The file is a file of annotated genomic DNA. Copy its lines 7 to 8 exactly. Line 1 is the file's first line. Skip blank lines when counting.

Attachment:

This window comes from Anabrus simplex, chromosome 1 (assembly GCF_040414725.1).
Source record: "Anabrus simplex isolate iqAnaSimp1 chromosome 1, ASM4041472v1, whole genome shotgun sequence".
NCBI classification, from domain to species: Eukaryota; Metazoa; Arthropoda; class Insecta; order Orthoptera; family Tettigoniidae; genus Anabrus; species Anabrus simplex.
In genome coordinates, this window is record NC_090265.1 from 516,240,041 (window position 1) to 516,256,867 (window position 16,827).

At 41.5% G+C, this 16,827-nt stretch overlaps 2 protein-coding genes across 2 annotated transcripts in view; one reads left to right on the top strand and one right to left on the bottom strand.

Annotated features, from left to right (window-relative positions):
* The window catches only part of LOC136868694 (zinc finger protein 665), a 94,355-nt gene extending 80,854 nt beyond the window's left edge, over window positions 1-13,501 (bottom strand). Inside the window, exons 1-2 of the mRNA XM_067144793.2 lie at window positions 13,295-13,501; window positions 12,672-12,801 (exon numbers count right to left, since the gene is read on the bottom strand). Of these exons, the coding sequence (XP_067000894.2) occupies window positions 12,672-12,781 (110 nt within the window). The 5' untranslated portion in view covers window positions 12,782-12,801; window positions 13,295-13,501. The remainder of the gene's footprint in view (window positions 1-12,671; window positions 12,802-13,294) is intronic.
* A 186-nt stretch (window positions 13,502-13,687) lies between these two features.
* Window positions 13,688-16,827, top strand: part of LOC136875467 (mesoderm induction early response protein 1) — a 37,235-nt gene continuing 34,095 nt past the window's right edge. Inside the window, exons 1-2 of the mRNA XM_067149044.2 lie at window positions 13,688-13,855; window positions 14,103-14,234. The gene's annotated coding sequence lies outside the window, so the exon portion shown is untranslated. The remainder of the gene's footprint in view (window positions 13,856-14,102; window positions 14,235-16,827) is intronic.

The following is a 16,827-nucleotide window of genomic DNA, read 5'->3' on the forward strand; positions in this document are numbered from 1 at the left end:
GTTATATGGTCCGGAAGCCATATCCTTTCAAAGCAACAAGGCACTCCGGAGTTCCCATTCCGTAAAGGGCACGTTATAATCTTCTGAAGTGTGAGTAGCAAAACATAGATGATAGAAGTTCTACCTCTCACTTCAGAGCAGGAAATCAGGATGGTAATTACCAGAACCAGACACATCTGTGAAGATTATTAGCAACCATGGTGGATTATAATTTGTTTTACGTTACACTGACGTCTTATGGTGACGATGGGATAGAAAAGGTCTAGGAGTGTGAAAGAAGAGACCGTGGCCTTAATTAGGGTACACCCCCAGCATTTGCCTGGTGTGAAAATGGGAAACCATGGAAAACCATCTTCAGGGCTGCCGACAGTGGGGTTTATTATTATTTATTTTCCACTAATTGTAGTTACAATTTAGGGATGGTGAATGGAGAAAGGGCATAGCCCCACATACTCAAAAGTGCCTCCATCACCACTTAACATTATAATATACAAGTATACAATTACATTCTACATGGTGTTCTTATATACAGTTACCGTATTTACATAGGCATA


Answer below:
* The window catches only part of LOC136868694 (zinc finger protein 665), a 94,355-nt gene extending 80,854 nt beyond the window's left edge, over window positions 1-13,501 (bottom strand). Inside the window, exons 1-2 of the mRNA XM_067144793.2 lie at window positions 13,295-13,501; window positions 12,672-12,801 (exon numbers count right to left, since the gene is read on the bottom strand). Of these exons, the coding sequence (XP_067000894.2) occupies window positions 12,672-12,781 (110 nt within the window). The 5' untranslated portion in view covers window positions 12,782-12,801; window positions 13,295-13,501. The remainder of the gene's footprint in view (window positions 1-12,671; window positions 12,802-13,294) is intronic.
* A 186-nt stretch (window positions 13,502-13,687) lies between these two features.